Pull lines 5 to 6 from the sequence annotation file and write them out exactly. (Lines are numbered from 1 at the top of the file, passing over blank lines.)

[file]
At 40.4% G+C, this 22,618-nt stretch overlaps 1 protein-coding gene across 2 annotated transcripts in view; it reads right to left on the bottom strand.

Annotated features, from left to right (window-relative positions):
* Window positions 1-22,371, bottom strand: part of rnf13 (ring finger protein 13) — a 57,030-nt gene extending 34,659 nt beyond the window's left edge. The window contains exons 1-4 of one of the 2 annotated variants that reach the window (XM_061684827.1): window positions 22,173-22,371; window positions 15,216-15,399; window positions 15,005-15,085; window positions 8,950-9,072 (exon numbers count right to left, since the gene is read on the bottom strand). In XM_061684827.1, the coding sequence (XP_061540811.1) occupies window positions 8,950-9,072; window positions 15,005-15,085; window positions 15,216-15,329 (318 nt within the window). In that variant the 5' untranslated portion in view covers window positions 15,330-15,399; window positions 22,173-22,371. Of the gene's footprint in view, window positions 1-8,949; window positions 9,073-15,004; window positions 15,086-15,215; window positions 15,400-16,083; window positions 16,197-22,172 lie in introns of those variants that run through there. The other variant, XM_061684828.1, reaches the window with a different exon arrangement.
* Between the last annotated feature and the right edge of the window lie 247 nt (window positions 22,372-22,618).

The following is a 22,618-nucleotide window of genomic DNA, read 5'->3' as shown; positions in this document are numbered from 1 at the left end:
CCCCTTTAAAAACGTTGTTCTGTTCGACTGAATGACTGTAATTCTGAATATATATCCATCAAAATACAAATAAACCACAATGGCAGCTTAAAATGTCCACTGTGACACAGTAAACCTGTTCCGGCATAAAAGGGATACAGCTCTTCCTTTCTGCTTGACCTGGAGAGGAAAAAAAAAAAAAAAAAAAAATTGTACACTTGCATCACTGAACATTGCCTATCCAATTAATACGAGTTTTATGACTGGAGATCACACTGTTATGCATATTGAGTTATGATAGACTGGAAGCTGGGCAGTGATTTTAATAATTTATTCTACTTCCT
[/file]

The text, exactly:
The following is a 22,618-nucleotide window of genomic DNA, read 5'->3' as shown; positions in this document are numbered from 1 at the left end:
CCCCTTTAAAAACGTTGTTCTGTTCGACTGAATGACTGTAATTCTGAATATATATCCATCAAAATACAAATAAACCACAATGGCAGCTTAAAATGTCCACTGTGACACAGTAAACCTGTTCCGGCATAAAAGGGATACAGCTCTTCCTTTCTGCTTGACCTGGAGAGGAAAAAAAAAAAAAAAAAAAAATTGTACACTTGCATCACTGAACATTGCCTATCCAATTAATACGAGTTTTATGACTGGAGATCACACTGTTATGCATATTGAGTTATGATAGACTGGAAGCTGGGCAGTGATTTTAATAATTTATTCTACTTCCT